Atkins also has a great and devastating review of the inconic "Darwin's Black Box" by Michael J. Behe at this website, which begins:
"For those who have not already encountered this book or one of its numerous reviews, let me simply say that the author sets out to argue that the organic world is so complex, particularly at the level of molecular biology and biochemistry, that Darwinian evolution cannot possibly have led to it. As evolution cannot produce irreducibly complex systems (the blood-clotting process, for instance, the biochemist’s analogue of the eye), they must be the outcome of the activities of an Intelligent Designer. In other words, the book is a tiresome reworking at the molecular level of the timeworn "design" argument."

and later says:
".....With hard work and even the possibility of progress dismissed, Dr Behe waves his magic wand, discards the scientific method, and launches into his philosopher’s stone of universal explanation: it was all designed. Presenting this silly, lazy, ignorant, and intellectually abominable view -- essentially discarding reason and invoking that first resort of the intellectually challenged (that is, God) -- he present what he thinks is the most wondrous of theories, that the only way of achieving complexity is by design. There we see Dr. Behe dangling from his petard, proclaiming his "science" of intelligent design, while not troubling to seek the regulation of that awesome monitor of scientific enterprise, peer review."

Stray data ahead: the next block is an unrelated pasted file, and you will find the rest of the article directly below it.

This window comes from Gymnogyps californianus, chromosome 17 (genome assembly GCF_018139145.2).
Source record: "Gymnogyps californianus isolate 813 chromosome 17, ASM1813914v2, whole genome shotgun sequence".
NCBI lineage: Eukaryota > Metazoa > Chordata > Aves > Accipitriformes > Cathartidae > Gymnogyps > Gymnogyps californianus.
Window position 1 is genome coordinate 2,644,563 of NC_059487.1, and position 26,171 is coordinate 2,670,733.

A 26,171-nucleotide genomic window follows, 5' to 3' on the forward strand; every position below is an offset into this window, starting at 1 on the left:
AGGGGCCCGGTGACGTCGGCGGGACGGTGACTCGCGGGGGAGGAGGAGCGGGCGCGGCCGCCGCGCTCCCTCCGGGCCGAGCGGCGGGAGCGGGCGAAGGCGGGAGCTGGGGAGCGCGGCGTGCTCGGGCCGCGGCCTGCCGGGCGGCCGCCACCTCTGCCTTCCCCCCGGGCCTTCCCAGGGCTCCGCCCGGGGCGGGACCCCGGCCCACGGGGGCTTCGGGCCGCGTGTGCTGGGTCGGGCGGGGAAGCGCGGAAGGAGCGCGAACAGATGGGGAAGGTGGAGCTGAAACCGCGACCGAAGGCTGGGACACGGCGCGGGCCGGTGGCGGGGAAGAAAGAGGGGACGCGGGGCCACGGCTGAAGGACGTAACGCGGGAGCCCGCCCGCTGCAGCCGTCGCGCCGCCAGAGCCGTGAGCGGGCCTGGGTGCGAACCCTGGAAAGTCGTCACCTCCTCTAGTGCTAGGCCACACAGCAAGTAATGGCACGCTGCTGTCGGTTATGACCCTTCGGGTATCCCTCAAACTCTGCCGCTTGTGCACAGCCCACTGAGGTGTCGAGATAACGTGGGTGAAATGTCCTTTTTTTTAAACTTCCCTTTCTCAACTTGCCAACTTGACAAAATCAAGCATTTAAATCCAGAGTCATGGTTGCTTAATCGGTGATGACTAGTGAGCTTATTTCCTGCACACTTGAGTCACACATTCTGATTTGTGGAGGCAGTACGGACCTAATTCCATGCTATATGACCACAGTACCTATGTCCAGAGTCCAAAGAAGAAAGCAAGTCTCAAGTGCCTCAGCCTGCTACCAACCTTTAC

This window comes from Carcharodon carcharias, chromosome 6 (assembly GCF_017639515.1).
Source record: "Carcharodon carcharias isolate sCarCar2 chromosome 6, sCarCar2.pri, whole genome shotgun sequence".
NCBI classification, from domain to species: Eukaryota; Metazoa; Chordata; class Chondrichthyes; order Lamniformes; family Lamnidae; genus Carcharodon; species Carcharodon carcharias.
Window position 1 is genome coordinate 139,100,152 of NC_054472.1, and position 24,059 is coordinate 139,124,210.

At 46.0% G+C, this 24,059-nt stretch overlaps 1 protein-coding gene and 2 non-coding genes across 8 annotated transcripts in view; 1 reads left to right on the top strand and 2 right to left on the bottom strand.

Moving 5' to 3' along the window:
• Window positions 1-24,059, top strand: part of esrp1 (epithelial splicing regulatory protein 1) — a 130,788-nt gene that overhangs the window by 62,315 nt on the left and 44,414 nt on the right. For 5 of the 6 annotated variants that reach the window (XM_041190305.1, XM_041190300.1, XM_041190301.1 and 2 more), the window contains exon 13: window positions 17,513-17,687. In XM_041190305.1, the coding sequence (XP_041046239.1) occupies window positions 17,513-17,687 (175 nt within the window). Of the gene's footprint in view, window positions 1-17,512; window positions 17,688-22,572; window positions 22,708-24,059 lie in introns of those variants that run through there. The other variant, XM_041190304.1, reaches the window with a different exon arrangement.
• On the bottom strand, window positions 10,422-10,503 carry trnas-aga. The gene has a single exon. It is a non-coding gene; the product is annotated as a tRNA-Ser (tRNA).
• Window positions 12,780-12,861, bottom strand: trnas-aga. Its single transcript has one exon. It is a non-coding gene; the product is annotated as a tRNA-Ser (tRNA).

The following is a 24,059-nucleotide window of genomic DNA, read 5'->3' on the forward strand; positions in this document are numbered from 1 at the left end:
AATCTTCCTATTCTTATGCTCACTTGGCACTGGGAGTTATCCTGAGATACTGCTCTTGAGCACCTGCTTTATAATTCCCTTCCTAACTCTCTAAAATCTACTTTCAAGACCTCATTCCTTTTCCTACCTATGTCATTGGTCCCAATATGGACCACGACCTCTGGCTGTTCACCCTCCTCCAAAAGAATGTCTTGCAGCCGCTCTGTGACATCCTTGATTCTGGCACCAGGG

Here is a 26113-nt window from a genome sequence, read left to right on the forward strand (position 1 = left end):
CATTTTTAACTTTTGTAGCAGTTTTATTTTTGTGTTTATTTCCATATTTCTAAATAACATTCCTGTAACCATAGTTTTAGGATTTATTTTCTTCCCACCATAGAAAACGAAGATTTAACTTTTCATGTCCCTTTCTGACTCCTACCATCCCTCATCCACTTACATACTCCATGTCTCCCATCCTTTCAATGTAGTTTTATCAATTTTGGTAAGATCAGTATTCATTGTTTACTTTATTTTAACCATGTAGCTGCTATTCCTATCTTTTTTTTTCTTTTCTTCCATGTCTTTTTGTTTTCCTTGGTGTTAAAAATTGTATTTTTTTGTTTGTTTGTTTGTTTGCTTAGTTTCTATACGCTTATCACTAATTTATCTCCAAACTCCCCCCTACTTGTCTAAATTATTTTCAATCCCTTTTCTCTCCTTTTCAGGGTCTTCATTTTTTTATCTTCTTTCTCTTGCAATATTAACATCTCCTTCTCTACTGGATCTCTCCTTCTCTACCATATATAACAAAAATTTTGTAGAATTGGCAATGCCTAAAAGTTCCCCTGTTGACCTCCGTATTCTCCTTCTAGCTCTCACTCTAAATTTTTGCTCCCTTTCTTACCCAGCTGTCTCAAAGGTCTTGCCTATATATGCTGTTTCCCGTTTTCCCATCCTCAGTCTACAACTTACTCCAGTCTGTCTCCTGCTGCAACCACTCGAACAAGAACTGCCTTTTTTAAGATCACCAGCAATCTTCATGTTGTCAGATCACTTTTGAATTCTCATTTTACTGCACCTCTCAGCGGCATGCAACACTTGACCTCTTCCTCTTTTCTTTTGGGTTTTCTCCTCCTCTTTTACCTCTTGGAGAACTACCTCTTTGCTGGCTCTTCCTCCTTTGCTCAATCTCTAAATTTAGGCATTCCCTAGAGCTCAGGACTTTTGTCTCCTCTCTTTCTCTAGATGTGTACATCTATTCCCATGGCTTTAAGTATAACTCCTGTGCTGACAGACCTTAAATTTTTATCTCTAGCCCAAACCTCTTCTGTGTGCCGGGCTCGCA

In an Aug. 23 New York Times article by Cornelia Dean with the title: Scientists Speak Up on the Mix of God and Science, examples of mainstream scientists who are devout Christians are presented.

How can we explain the phenomenon of mainstream scientists who are also devout Christians? In the body of Dean's article, we find a possible explanation:
Some scientists say simply that science and religion are two separate realms, "nonoverlapping magisteria," as the late evolutionary biologist Stephen Jay Gould put it in his book "Rocks of Ages" (Ballantine, 1999). In Dr. Gould's view, science speaks with authority in the realm of "what the universe is made of (fact) and why does it work this way (theory)" and religion holds sway over "questions of ultimate meaning and moral value."
The percentage of scientists who "believe in God" (whatever that means is of course not clear) varies wildly on the sample polled. Later in Dean's report we find: